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This article was published on September 24, 2012

    On a mission to ‘simplify IT infrastructure’, SimpliVity lands $25m from KPCB, Accel and CRV

    On a mission to ‘simplify IT infrastructure’, SimpliVity lands $25m from KPCB, Accel and CRV Image by: Zoltán Pataki - Fotolia
    Robin Wauters
    Story by

    Robin Wauters

    Robin Wauters is the European Editor of The Next Web. He describes himself as a hopeless cyberflâneur, a lover of startups, his family a Robin Wauters is the European Editor of The Next Web. He describes himself as a hopeless cyberflâneur, a lover of startups, his family and Belgian beer. If you'd like to know more about Robin, head on over to robinwauters.com or follow him on Twitter.

    SimpliVity, a Westborough, Massachusetts-based technology startup, has secured $25 million in Series B funding from Kleiner Perkins Caufield & Byers (KPCB), with prior backers Accel Partners and Charles River Ventures participating in the round.

    SimpliVity was established in late 2009, its ambitious mission to simplify IT infrastructure management, and investors have pumped $43 million into the company to date.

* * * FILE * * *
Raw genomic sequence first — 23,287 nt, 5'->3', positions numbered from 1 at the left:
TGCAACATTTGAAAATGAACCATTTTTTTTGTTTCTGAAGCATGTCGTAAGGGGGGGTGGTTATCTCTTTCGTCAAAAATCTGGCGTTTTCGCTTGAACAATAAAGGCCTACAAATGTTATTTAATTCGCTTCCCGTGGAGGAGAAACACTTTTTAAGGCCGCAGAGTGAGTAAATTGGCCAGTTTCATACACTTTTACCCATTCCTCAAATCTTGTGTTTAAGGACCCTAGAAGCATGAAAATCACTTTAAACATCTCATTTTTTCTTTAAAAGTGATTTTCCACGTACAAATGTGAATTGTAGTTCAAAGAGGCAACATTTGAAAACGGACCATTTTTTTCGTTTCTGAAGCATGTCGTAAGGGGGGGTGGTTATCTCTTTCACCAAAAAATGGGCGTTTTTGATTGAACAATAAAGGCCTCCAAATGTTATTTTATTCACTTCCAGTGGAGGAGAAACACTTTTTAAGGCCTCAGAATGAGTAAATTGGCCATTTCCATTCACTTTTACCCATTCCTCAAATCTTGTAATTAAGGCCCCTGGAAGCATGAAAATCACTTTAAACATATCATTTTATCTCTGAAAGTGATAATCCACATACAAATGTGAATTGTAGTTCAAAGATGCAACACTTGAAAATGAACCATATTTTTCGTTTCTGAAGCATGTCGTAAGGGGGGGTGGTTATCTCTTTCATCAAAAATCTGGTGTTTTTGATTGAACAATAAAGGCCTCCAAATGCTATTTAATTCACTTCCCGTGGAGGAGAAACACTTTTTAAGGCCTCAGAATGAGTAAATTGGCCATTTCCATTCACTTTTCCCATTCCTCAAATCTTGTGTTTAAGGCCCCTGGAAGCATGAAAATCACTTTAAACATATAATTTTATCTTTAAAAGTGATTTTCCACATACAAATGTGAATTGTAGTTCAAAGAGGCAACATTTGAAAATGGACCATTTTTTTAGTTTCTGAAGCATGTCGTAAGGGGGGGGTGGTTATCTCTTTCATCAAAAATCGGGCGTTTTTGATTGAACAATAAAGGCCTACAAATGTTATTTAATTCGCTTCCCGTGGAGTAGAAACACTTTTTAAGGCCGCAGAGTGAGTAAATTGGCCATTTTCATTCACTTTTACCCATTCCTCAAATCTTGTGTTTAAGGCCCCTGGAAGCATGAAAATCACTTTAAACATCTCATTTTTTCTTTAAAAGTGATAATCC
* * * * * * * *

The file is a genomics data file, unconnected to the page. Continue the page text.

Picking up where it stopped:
The startup, which just recently came out of stealth mode, provides – and I quote – “Software Defined Data Center in a Box solutions”.

    Its flagship offering, OmniCube, is an assimilated IT infrastructure platform that SimpliVity claims was purpose-designed for today’s virtualized, cloud-enabled world.

    OmniCube is essentially a 2U rack-mounted IT infrastructure building block.

    Put two or more OmniCube systems together and they form what SimpliVity calls an “OmniCube Global Federation”, a scalable pool of shared resources that was built to enable efficient data movement and system availability.

    The ‘data center in a box’ solution provides a range of functionalities, including enterprise computing, storage services and networking. SimpliVity asserts that the underlying technology of its solution, dubbed OmniStack, includes 10 patent-pending innovations.

    SimpliVity argues that OmniCube could basically replace the computing infrastructure that companies typically use to store and retrieve data.

    The company is thus taking on juggernauts like EMC, which is interesting in itself because chairman and CEO Doron Kempel used to serve as Vice President and General Manager at its rival.

    He later co-founded Diligent Technologies, which was acquired by IBM for up to $200 million in April 2008.

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